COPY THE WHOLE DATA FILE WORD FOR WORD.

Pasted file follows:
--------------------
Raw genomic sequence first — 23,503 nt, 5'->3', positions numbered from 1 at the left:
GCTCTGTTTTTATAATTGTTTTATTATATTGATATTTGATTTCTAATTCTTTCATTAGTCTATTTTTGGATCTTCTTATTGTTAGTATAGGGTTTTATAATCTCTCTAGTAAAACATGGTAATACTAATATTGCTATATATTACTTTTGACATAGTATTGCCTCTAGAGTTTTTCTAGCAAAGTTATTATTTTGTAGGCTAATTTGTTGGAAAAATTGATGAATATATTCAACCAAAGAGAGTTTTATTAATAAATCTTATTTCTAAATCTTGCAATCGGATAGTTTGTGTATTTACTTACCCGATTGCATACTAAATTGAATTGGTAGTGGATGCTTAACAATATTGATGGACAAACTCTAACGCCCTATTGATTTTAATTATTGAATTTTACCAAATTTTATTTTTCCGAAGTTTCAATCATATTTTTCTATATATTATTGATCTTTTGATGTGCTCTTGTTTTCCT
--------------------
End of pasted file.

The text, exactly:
Raw genomic sequence first — 23,503 nt, 5'->3', positions numbered from 1 at the left:
GCTCTGTTTTTATAATTGTTTTATTATATTGATATTTGATTTCTAATTCTTTCATTAGTCTATTTTTGGATCTTCTTATTGTTAGTATAGGGTTTTATAATCTCTCTAGTAAAACATGGTAATACTAATATTGCTATATATTACTTTTGACATAGTATTGCCTCTAGAGTTTTTCTAGCAAAGTTATTATTTTGTAGGCTAATTTGTTGGAAAAATTGATGAATATATTCAACCAAAGAGAGTTTTATTAATAAATCTTATTTCTAAATCTTGCAATCGGATAGTTTGTGTATTTACTTACCCGATTGCATACTAAATTGAATTGGTAGTGGATGCTTAACAATATTGATGGACAAACTCTAACGCCCTATTGATTTTAATTATTGAATTTTACCAAATTTTATTTTTCCGAAGTTTCAATCATATTTTTCTATATATTATTGATCTTTTGATGTGCTCTTGTTTTCCT